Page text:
The overall goal of these studies is to advance our understanding of the function of a pathogenic T cell response in autoimmunity and to define the structural parameters of the HLA-DR: peptidelig and that stimulates the pathogenic T cell response. Toward this goal, we have made several significant observations regarding the structure and function of the RA associated alleles HLA-DR1 and DR4 in the presentation of auto antigenic peptides. Using a humanized mouse model we have developed for the study of the model auto antigen type IIcollagen (CII), we have identified the CII immunodominant determinants presented by the DR1and DR4 class II molecules, defined the molecular interactions that occur during both the binding of this peptide by these DR molecules and the recognition of this complex by the T cell receptor, solved the crystal structure of HLA-DR1 complexed with the immunodominant CIIpeptide, and developed a means of identifying CII-specific autoimmune T cells ex vivo for highly specific, functional studies of these cells. Based on these data, the focus of this proposal is to investigate the structure-function relationship between the binding affinity of theCII peptide by the DR molecules and the effect of this binding affinity on the stimulation and function of the CII-specific autoimmune T cells. The central hypothesis that we are testing in this proposal is that the low affinity interaction of self peptides with MHC class II molecules induces significant changes in the conformation of the class II: peptide complex, and that this altered structure plays a major role in the stimulation and function of autoimmune T cells. The impact of these studies will be significant to autoimmunity in general in that they address a seminal question - how do MHC molecules mediate susceptibility to autoimmunity? In addition, these studies will identify the phenotype of the autoimmune T cells and the mechanisms by which they function in mediating disease, and will determine how an MHC: peptide low affinity autoimmune response differs from a high affinity foreign anti genresponse. The long term prospect of these studies is that they will provide us with new structural/functional concepts that can be targeted for the development of highly specific immunotherapies for autoimmunity.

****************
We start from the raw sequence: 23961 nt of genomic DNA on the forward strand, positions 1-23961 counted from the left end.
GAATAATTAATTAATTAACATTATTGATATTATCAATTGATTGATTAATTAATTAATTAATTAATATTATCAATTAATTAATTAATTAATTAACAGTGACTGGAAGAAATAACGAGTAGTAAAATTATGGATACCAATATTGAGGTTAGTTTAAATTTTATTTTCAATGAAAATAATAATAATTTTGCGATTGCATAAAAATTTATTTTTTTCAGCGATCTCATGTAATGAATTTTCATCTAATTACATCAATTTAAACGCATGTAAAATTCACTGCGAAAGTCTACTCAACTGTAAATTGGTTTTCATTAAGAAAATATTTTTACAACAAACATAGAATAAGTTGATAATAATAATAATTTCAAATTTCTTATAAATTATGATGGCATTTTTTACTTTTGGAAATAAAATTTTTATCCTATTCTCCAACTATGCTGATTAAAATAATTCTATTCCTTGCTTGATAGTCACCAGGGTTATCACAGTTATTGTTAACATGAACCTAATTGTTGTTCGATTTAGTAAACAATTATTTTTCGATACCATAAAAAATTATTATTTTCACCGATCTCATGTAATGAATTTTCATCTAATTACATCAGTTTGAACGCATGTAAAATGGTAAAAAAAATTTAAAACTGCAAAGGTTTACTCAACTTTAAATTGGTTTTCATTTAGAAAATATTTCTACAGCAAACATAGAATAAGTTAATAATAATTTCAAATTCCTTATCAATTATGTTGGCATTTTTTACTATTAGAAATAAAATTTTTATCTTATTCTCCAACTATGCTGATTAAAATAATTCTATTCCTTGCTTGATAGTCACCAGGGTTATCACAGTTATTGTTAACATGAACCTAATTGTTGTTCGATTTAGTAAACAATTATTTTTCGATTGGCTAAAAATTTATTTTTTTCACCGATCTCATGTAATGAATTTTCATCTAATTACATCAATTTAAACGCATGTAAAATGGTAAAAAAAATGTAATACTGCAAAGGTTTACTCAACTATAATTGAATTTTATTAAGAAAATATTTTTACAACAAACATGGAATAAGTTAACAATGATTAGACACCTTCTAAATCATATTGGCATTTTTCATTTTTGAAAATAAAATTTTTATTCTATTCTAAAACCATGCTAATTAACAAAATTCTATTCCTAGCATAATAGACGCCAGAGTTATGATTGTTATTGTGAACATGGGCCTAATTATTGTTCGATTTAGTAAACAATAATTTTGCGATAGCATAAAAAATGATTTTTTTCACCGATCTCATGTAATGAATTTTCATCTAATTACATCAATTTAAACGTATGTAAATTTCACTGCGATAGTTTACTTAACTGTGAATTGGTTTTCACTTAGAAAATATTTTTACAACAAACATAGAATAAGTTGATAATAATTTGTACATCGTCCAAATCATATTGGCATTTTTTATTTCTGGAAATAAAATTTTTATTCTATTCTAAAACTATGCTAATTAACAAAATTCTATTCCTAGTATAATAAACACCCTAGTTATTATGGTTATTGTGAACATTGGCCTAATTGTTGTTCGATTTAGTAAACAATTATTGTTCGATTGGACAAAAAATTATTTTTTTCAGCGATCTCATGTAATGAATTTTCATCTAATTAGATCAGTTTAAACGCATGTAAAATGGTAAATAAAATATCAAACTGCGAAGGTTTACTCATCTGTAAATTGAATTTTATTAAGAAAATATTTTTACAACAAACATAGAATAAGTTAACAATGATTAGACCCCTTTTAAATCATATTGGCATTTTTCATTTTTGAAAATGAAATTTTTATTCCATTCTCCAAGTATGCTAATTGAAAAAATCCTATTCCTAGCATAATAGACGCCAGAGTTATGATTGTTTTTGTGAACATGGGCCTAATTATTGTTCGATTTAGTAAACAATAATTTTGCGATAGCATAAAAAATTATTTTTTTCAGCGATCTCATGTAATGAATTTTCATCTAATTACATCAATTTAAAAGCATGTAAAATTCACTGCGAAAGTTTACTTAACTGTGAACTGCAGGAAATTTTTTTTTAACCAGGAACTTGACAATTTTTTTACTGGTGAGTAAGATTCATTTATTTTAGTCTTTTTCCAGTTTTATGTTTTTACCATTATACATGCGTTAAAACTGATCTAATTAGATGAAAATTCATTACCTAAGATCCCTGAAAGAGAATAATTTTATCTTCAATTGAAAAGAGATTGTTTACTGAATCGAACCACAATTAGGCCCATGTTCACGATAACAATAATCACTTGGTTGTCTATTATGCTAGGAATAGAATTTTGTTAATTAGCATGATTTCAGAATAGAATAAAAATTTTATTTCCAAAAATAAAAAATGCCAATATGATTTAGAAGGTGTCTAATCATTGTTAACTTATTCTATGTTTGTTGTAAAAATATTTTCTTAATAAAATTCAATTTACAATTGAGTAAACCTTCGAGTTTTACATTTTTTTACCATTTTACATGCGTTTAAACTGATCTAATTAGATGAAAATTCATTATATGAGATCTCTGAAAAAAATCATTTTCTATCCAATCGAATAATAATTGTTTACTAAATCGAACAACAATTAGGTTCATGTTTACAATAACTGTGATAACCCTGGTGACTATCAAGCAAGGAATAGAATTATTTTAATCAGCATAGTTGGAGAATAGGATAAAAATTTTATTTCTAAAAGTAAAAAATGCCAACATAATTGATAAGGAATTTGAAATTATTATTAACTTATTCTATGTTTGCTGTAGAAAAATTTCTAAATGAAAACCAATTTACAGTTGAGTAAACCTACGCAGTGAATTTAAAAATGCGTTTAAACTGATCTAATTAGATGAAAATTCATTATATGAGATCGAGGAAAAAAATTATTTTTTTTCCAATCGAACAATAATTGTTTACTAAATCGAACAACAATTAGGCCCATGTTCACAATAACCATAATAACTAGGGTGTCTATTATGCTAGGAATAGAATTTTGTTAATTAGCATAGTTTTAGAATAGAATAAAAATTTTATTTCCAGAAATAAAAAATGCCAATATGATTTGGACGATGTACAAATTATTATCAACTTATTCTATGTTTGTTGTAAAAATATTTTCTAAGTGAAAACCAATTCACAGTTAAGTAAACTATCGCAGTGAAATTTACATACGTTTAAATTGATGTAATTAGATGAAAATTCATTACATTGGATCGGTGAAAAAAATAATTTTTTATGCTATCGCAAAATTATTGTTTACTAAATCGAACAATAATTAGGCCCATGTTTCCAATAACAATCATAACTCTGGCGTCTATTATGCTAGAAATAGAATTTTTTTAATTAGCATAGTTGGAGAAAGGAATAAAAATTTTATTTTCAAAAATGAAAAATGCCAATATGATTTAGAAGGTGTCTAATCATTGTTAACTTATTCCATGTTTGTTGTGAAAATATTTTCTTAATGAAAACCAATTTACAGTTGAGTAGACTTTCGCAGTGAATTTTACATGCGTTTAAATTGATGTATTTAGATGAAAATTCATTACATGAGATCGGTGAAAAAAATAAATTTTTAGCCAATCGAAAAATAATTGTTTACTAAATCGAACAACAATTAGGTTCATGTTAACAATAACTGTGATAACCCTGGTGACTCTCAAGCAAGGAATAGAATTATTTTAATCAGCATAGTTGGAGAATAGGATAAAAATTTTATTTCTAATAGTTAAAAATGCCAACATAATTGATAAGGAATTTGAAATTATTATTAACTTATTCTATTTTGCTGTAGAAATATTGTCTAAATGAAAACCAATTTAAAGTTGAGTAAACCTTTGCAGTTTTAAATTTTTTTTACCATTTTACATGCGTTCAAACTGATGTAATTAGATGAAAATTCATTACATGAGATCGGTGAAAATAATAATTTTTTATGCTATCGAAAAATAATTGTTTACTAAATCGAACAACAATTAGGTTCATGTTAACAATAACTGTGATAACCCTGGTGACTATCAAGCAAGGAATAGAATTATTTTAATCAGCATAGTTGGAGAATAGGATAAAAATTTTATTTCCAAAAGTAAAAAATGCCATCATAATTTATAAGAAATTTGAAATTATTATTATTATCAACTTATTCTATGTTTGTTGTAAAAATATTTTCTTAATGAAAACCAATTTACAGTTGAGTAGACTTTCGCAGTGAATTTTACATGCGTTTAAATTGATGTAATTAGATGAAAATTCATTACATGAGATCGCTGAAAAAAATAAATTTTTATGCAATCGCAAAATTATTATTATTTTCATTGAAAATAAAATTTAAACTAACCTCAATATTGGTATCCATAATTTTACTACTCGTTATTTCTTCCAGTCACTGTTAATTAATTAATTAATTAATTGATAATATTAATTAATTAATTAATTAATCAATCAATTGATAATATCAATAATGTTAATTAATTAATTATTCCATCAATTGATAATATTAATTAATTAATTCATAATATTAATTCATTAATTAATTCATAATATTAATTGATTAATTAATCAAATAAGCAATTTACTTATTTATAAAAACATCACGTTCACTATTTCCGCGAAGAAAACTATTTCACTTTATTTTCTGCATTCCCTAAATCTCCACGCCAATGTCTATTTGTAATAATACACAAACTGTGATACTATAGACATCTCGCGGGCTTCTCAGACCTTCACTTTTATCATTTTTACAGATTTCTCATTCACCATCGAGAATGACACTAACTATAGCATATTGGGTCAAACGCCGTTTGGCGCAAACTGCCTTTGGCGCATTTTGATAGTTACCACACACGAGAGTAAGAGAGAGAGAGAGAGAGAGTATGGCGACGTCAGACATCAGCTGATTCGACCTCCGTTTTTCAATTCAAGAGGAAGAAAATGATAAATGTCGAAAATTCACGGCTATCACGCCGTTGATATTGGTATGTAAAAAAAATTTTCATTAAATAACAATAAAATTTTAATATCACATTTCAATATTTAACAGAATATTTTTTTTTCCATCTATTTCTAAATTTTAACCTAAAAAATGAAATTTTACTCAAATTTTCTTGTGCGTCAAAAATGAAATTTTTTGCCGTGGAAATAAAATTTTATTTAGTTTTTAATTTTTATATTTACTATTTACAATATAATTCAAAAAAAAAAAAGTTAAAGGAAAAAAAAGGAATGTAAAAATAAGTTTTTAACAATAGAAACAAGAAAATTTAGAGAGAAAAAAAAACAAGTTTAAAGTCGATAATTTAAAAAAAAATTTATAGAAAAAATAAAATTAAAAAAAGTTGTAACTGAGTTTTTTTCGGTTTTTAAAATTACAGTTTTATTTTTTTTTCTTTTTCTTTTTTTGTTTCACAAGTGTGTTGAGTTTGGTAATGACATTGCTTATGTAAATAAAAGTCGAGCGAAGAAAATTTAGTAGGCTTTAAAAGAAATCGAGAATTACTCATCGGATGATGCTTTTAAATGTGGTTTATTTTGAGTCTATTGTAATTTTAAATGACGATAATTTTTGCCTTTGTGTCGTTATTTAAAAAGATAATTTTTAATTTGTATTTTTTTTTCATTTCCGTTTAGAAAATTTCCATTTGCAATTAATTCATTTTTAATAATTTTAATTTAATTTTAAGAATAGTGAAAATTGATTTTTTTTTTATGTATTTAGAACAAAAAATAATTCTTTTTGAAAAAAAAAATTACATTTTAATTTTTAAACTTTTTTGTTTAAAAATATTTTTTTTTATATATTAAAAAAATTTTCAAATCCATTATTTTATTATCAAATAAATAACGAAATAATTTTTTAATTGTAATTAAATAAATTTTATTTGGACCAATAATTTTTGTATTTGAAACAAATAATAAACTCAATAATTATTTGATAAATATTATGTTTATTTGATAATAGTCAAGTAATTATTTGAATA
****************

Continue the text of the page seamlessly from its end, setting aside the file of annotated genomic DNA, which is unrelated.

There are more than 40 autoimmune diseases in which we know the susceptibility isassociated with the expression of specific HLA-DR class II genes. In these studies we will usethe humanized HLA-DR1 autoimmune arthritis mouse model to study the a pathogenicautoimmune T cell response. This autoimmune disease model is the most widely studiedmodel of rheumatoid arthritis (RA). Through the experiments in this proposal we will gain newinsight into the evolution of an autoimmune T cell response and how the structure of an HLADRmolecule complexed with an autoantigen dictates the function of these pathogenic T cells.It is our long term goal that these studies lead to the development of new highly specific meansof intervening in autoimmune responses, to eliminate the undesirable side effects of currentless specific treatments, and provide direct means of regulating autoimmune responses.VA Public